The relationship between pain and disability is a particularly vexing one in primary care. It would be great if it was possible to get rid of pain and be assured that any lingering effects on function would be similarly abolished, but it just doesn’t seem to be quite that simple.
Many different approaches to managing this situation have been suggested. One is to argue that people should be referred for a quick pain reduction injection – for those who have pain that is thought to respond to this approach. Another is to just “reassure” and review often. And still another is to provide a cognitive behavioural approach usually reserved for those referred to a secondary or tertiary treatment centre.
For several reasons I find the first and second options above not particularly satisfying.
For the avoidance of doubt, I want to make sure readers are aware that I am not agin pain reduction techniques. In fact, they’re a very good thing because, and this is the important point, they allow people to get back doing what is important to them. There are a few “provided that’s” to this because, as I’m going to show, people who have had a bout of pain don’t always “get back doing what is important to them”.
The second option of providing reassurance is also less than satisfactory because despite this approach being endorsed in numerous guidelines for managing acute musculoskeletal pain, very few specific recommendations as to how to provide reassurance have been given. Reassurance can be both unsatisfying to the person on the receiving end, and in some cases, increase the likelihood that the person remains fearful of moving and continues to look for more reassurance (Linton, McCracken & Vlaeyen, 2008).
Why doesn’t “taking the pain away” just return the person to the way they were?
Good question, glad you asked it! While abolishing the pain does, in many cases, return the peripheral nervous system and tissues to normal, this situation doesn’t apply to the central nervous system – and most particularly, those parts of the brain concerned with appraisals and judgements, anxiety and emotion, and memory. Let me explain.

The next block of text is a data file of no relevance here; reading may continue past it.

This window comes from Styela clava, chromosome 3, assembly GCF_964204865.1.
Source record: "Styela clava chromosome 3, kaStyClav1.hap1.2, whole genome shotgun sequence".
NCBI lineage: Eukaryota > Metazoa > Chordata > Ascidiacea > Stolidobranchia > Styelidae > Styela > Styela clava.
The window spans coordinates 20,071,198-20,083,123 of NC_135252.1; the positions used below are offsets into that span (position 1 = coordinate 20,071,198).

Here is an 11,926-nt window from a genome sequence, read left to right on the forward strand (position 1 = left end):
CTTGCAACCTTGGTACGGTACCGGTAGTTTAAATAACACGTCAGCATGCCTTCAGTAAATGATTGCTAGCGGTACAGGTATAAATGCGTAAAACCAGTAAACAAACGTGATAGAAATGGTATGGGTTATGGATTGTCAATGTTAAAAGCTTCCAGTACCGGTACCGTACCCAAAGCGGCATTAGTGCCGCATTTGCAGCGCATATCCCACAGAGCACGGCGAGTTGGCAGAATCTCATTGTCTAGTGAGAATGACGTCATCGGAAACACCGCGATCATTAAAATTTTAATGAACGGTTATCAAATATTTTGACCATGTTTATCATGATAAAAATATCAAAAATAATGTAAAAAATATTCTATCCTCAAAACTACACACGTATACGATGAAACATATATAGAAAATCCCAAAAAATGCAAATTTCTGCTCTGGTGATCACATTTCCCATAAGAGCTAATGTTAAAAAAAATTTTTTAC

When we are born, we arrive in the world with a functioning set of reflexes that respond quickly to input that startles the nervous system out of “comfort”. Loud noises, textures against the skin, new tastes – all of these provoke a startle response and we cry in protest. Thankfully most of these responses settle down as the nervous system habituates to those features of the environment that reoccur, but our responses are shaped by how adults around us respond to the same events, and how they respond to our behaviour. This is the effect of social and cultural influences. At the same time, we begin to develop preferences – some genetically shaped, others from what we observe and imagine about other people, and some from our own processing of the external and internal world.
It’s these factors that influence our responses to sensations that our brains ultimately determine are harmful or potentially harmful – and our brains let “us” know about this in the form of our experience of pain.
We develop tolerances to experiences as we’re exposed to them over time. Think of the sensation of biting into a
Some of you will be thinking “Ouch! No way I’d do that!”, while others of you will be thinking “Yeah baby! Bring it on!”
The way we appraise, or think about/judge a situation influences our emotional response to it. This in turn influences what we are prepared to do about it.
Returning to the chilli pepper, even the next day after having had the HOT CHILLI PEPPER, you can remember the experience. (As an aside, this ability to remember what has happened – and then predict what might happen in the future – is what I drew on when I suggested that you think about it. ) You also made some decisions in your mind when I asked you to think of it, based on your appraisal of the sensation, and your emotional response to it.
When we experience pain, even if that pain goes after a while, we judge it and we have feelings about it, and we make decisions about what we will – or won’t – do if that situation arises again.
And this is why reducing pain but failing to also address thoughts and beliefs about what has happened and the possibility of it happening again does not always give the outcome we are hoping for.
The papers by Lamb and colleagues demonstrate that group CBT for low-back pain can be delivered in a cost-effective way in primary care, with good long-term effectiveness. Isn’t it time this approach was seriously implemented?
Sarah E Lamb, Zara Hansen, Ranjit Lall, Emanuela Castelnuovo, Emma J Withers, Vivien Nichols, Rachel Potter, Martin R Underwood (2010). Group cognitive behavioural treatment for low-back pain in primary care: a randomised controlled trial and cost-eff ectiveness analysis Lancet, 375 (9718), 916-923 : DOI:10.1016/S0140- 6736(09)62164-4
Lamb, S., Mistry, D., Lall, R., Hansen, Z., Evans, D., Withers, E., & Underwood, M. (2012). Group cognitive behavioural interventions for low back pain in primary care: Extended follow-up of the Back Skills Training Trial (ISRCTN54717854) PAIN DOI: 10.1016/j.pain.2011.11.016
Linton, S. J., McCracken, L. M., & Vlaeyen, J. W. (2008). Reassurance: Help or hinder in the treatment of pain. Pain, 134(1-2), 5-8.